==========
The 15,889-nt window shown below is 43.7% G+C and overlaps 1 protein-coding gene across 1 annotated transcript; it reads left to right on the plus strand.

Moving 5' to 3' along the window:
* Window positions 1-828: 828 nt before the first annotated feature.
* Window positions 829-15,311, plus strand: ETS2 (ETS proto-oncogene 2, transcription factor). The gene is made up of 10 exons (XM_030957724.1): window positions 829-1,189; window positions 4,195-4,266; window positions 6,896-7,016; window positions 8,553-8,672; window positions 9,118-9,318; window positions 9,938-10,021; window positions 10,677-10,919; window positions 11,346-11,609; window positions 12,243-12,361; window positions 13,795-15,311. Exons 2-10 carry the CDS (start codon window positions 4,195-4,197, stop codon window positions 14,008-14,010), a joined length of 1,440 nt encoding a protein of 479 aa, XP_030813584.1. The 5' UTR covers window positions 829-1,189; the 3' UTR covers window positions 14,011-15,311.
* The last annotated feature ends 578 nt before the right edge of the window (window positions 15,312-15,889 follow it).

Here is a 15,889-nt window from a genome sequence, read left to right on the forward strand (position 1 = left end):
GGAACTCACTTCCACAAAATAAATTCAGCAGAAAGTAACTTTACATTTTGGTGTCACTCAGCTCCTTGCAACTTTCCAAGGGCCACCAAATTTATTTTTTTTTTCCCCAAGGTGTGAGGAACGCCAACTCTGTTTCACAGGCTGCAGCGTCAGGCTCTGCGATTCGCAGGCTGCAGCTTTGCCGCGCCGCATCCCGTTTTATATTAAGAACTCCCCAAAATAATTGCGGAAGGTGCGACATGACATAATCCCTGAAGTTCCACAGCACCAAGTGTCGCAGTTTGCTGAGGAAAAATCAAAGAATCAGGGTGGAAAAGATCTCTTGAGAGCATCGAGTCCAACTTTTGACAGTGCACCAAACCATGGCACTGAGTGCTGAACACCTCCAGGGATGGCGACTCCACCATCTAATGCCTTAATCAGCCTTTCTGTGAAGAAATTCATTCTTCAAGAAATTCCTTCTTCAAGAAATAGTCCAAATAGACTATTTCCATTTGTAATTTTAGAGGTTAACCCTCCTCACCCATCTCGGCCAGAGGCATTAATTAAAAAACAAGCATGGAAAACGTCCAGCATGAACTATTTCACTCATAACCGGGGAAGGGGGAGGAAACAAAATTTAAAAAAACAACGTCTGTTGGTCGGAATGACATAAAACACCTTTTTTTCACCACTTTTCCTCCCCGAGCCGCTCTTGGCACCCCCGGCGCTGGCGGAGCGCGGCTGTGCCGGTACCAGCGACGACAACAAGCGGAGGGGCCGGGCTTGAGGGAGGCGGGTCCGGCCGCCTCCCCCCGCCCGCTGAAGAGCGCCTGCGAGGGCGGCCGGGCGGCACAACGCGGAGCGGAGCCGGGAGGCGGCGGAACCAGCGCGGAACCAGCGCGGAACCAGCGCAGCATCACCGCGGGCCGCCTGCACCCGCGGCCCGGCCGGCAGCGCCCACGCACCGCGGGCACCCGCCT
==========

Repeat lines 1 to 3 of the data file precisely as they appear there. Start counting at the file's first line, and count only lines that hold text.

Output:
The 15,889-nt window shown below is 43.7% G+C and overlaps 1 protein-coding gene across 1 annotated transcript; it reads left to right on the plus strand.

Moving 5' to 3' along the window:
* Window positions 1-828: 828 nt before the first annotated feature.